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What is venom?
Venoms are a mixture of different enzymes and toxins produced in specialised glands to be secreted by an animal. Primarily used for killing prey, the mixture of toxins work together to wreak havoc on an animal’s internal organs.
Some of the toxins which may be present in venoms are necrotoxins and cytotoxins which kill cells, myotoxins which damage muscle tissue and neurotoxins which alter the function of the nervous system.
How do venoms work?
Snakes and spiders deliver their venom through fangs, scorpions through their stings and other animals use venomous spines. Once the venom has been injected under the skin or into a muscle, it does not go directly into the bloodstream but travels around the body through the lymphatic system. Once this system transports the venom to the subclavian vein in the neck, it can then enter the bloodstream. Therefore, if you get bitten or stung by a venomous animal, it is important to stay still as moving around will allow the venom to be transported much more quickly through the lymphatic vessels.
Interestingly, venom and poison are not the same. Venom is a specialised poison which is actively delivered, usually through a sting or bite, into an animal. Whereas poison is ‘passive’ and delivered through touch, ingestion or inhalation. So, some snakes are venomous as they inject a concoction of toxins into their prey when they bite but you would need to make physical contact with animals such as the poison dart frog to be poisoned. Although venom can be used as a defence mechanism, it is more likely that poison has this purpose.
Using venoms in pharmaceuticals
It is the dangerous toxins in venoms which make them pharmaceutically active and useful in many areas of medicine.
Antivenoms have been used since the 1890s to treat the bites and stings of venomous animals. They are produced by harvesting venom and exposing an animal to increasing dosages as it builds up a tolerance. The immune system will produce specific antibodies to defend against the toxins which are then harvested and processed into an antivenom. When injected into a person who has been bitten or stung, the antibodies will bind to the components of the venom, rendering it unable to damage cells in the body.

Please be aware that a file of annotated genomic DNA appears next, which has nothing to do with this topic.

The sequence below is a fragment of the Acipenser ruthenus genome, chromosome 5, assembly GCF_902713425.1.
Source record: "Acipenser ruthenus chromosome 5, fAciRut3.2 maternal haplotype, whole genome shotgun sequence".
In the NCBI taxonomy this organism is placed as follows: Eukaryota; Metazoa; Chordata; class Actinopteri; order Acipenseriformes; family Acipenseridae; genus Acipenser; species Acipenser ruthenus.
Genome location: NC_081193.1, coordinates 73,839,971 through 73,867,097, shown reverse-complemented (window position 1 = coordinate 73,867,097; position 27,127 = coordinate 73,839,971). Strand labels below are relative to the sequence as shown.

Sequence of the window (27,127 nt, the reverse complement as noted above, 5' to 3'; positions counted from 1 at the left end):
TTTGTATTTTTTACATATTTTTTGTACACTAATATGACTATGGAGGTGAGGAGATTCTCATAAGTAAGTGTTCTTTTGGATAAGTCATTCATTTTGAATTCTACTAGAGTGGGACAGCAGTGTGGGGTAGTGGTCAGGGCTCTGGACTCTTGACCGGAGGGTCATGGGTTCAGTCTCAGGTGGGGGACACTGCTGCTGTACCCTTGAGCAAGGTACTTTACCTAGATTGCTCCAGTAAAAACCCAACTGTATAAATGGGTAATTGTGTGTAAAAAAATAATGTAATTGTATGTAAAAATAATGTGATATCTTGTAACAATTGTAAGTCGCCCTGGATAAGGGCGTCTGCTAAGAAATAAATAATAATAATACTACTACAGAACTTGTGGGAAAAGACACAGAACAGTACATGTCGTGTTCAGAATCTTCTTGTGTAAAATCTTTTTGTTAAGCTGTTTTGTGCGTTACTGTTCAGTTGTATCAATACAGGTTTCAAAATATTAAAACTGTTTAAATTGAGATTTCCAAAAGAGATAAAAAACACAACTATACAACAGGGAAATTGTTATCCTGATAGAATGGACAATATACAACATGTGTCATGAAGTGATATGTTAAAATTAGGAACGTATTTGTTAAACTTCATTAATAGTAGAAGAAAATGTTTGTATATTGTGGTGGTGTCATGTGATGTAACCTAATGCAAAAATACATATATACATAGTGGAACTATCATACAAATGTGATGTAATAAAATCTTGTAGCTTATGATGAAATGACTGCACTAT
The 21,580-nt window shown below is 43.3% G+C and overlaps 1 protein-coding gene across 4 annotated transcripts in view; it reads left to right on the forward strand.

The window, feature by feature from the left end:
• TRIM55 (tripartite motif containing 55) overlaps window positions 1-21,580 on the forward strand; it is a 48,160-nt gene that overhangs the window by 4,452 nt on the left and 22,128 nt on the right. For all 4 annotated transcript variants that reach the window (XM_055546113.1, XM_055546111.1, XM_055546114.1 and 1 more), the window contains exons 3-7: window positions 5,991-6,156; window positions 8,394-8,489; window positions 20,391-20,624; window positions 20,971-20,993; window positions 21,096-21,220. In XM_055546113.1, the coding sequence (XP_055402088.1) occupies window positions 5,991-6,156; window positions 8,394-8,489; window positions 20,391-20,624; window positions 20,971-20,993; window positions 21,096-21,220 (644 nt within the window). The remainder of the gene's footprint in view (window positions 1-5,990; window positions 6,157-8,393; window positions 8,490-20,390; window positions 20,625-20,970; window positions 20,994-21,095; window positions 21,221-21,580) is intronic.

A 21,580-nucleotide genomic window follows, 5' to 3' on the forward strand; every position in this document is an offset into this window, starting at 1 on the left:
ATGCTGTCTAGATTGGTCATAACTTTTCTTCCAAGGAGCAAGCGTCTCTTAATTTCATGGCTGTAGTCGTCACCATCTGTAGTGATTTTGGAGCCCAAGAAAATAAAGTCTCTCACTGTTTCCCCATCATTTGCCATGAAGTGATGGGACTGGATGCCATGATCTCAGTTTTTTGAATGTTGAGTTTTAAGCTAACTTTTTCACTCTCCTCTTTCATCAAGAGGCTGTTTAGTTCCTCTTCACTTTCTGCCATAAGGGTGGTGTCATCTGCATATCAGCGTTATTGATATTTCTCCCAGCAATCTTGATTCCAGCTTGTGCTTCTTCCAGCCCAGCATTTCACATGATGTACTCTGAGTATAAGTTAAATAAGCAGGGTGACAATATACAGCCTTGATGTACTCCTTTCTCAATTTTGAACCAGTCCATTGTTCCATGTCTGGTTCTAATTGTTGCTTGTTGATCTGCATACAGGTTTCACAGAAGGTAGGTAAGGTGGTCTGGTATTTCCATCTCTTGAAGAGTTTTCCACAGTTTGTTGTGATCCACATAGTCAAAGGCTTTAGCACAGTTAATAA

However, safe and effective antivenoms are rare and often expensive, meaning they are not available to many. So, there have been tales of people sucking the venom out of a bite or sting their friend has been given. This will not remove the venom and in some cases, may even transfer it through any cuts in the person’s mouth into their bloodstream. It is better to not touch the wound and seek medical assistance immediately.
Venoms are also being used in medications for the cardiovascular system. Synthesised from the venom of a type of Brazilian pit viper, Captopril was the first angiotensin-converting enzyme inhibitor to be developed. The drug is used to treat severe hypertension and, in some cases, heart failure. Another type of venom from a sea snail contains a unique insulin hormone which could be used to treat diabetes in humans. As well as this, any venom with anticoagulant components can be used in reducing the risk of thrombosis, strokes and heart attacks.
Much more research is needed but some potential applications of venom may be in treatments for cancer, skin conditions and autoimmune diseases. The possibilities for advancing medicine with the use of venoms are endless, especially as animals continue evolving to produce more potent poisons than ever before.
To learn more about the harmful effects of chemicals see the ChemBAM page – toxicology
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